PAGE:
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Polish research: Microplastics in birds’ digestive tracts

Polish research: Microplastics in birds' digestive tracts

Researchers from Bialystok examined the presence of microplastic particles in the digestive tracts of two species of birds: blackbirds and songbirds. Studies have shown that all animals tested contain microplastic particles in their digestive system.

This means that terrestrial ecosystems accumulate particles from packaging film and “consumable” plastics.

The results of the research conducted by the team d. Krzysztof Deoniziak from the Faculty of Biology at Białystok University has been published in Science of the Total Environment (https://doi.org/10.1016/j.scitotenv.2022.158621), the university reported. She emphasized that this is the first study in Poland on the consumption of plastic particles by birds.

Plastics include a wide variety of polymer-based synthetic materials that can be easily processed and shaped using heat. Thanks to these properties, it has been widely used in our everyday life since the 50s of the last century.

Scientists from Bialystok used birds that died as a result of collisions with buildings, noise barriers or high voltage lines. The birds were collected by team members and volunteers as part of environmental monitoring and citizen science projects in different places in Podlaskie Voivodeship. It turned out that all 16 blackbirds and 18 singers tested had microplastics in their digestive system.

The researchers observed a total of 1,073 microplastics, consisting mainly of fibers less than 1 mm in size. Most of the microplastics observed were transparent, which may indicate that they were derived from disposable products or a film used for packaging. An average of 40 microplastic particles were detected in each singer tested and 21 particles in the blackbird.

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The average number [cząstek] Therefore, the microplastics present in the gastrointestinal tract of thrush were higher than those demonstrated in any wild bird species previously studied, as well as higher than those reported for seabirds” – concludes Dr. Dionysiak.

In his opinion, this is not only evidence that machete and singers consume microplastics. The scientist concluded that “the high concentration of microplastics in the digestive system of both species indicates the ubiquity of microplastics in the ecosystems in which we ourselves live.”

As the biologist explained, plastics degrade under natural conditions into microscopic particles called microplastics (smaller than 5 mm in one dimension) and then into nanoplastics (smaller than 0.1 micrometers). These molecules gradually accumulate in the environment and are a problem for the organisms that live there, ranging from plants and small invertebrates to humans.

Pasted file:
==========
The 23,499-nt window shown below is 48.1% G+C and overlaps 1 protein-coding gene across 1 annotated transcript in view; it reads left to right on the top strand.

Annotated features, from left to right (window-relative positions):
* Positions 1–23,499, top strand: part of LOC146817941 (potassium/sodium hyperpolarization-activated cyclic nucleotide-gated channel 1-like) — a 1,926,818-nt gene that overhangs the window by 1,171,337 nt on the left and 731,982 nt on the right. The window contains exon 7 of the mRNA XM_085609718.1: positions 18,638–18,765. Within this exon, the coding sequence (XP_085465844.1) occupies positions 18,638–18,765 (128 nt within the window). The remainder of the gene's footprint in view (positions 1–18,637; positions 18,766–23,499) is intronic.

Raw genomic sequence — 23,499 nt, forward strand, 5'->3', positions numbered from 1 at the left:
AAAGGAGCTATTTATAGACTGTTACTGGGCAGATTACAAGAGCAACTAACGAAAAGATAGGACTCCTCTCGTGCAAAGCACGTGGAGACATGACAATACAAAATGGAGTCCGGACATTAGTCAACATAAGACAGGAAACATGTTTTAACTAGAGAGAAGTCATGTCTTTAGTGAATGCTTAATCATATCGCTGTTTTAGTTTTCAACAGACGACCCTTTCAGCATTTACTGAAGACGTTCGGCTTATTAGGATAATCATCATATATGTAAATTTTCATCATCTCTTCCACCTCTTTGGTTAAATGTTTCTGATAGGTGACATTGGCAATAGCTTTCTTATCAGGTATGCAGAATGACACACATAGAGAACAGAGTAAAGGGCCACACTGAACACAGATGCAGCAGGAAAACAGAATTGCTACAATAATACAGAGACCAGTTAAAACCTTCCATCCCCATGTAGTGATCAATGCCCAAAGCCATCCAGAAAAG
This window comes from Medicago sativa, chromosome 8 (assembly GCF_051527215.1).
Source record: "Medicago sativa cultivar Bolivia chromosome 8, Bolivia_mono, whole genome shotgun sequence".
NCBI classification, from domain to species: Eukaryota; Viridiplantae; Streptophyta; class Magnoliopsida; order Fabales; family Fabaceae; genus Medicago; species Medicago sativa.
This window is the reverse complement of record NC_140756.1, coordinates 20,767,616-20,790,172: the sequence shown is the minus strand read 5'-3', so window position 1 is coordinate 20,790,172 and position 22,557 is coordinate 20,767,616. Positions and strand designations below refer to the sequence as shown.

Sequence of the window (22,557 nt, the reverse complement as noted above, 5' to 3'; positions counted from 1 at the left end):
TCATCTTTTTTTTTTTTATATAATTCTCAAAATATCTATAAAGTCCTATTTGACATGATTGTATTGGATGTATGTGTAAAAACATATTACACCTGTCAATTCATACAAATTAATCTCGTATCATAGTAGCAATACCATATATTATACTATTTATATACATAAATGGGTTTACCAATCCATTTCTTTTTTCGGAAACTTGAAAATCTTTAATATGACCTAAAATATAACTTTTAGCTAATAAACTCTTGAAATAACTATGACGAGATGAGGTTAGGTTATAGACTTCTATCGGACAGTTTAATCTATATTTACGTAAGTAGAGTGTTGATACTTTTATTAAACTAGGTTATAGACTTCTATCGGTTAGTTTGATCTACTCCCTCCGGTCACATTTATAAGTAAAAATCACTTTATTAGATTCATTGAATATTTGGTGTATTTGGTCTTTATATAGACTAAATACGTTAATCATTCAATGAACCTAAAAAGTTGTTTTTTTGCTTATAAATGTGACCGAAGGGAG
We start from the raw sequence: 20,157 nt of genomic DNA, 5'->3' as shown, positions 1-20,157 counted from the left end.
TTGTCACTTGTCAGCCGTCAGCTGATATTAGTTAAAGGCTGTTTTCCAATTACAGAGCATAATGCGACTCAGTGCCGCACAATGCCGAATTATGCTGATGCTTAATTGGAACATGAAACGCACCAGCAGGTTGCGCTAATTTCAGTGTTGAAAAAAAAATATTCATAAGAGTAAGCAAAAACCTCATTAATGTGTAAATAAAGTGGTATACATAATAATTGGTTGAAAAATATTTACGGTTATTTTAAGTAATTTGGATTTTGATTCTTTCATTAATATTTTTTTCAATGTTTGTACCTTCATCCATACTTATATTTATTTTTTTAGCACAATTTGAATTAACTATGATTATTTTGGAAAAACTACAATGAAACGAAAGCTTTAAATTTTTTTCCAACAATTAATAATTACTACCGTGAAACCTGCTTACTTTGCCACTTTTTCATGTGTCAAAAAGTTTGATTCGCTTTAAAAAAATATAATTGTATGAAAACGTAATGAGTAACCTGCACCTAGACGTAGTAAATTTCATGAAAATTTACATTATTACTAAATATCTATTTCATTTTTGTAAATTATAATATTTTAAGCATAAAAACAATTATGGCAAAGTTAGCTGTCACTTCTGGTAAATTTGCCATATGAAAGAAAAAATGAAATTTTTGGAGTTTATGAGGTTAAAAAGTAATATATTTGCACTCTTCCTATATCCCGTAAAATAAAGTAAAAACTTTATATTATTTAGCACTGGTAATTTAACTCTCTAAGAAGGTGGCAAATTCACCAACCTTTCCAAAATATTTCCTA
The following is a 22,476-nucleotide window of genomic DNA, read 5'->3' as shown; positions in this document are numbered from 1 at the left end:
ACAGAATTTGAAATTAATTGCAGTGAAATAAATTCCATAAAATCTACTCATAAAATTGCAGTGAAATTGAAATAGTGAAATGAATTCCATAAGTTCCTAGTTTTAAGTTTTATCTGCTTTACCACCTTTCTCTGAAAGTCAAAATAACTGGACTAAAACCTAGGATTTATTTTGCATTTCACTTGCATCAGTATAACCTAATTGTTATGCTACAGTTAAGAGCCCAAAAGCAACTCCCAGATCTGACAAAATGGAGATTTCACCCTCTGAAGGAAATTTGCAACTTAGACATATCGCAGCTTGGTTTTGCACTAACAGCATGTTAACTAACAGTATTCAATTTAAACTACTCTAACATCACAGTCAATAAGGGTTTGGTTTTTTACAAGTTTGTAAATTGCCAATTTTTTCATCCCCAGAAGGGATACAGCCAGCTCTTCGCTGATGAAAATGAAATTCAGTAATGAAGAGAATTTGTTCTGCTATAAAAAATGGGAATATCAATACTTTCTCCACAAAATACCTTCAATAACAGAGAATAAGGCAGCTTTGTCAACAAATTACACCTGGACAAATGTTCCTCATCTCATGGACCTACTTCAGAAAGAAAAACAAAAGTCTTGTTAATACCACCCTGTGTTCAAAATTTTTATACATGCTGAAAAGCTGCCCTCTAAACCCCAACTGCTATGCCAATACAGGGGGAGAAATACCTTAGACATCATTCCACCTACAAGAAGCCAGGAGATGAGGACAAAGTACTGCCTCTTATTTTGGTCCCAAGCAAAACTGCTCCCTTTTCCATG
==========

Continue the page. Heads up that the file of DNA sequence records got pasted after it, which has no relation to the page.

“It can make movement difficult and impossible, and if swallowed, it can cause damage and obstruction to the digestive system, which can lead to eating disorders or death” – explains Dr. Krzysztof Dionysiak.

It shows that toxic substances derived from microplastics and hazardous compounds adsorbed on their surfaces from the environment (eg DDT, PCB or heavy metals) reduce survival and growth rates, delay sexual maturation and reduce reproductive performance in different groups of animals.

“Most of the research on microplastics to date has been done in aquatic (freshwater and marine) ecosystems, but land pollution is expected to be much greater. After all, scientists have discovered the presence of microplastic particles in remote Antarctica or on glaciers in The Himalayas located at an altitude of 6500 meters above sea level. Current studies show that soil pollution is significant, microplastic particles have been detected in plants and various types of invertebrates and vertebrates “- enumerates the biologist.

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The scientist emphasizes the need to monitor the scale of microplastic pollution for different ecosystems and trophic levels. He believes that birds, occupying different ecological niches in diverse terrestrial environments – from natural areas to city centers, can serve as a model for the species.

In the research led by Dr. Deoniziak was attended by: Sławomir Niedźwiedzki from the Foundation for Glass Traps, Wojciech Pol – PhD student at the Department of Aquatic Ecology, Faculty of Biology, University of Białystok, and Alexandra Sischowska, who in July 2022 defended her master’s thesis at this faculty which she carried out as part of the research described.

PAP – Science in Poland

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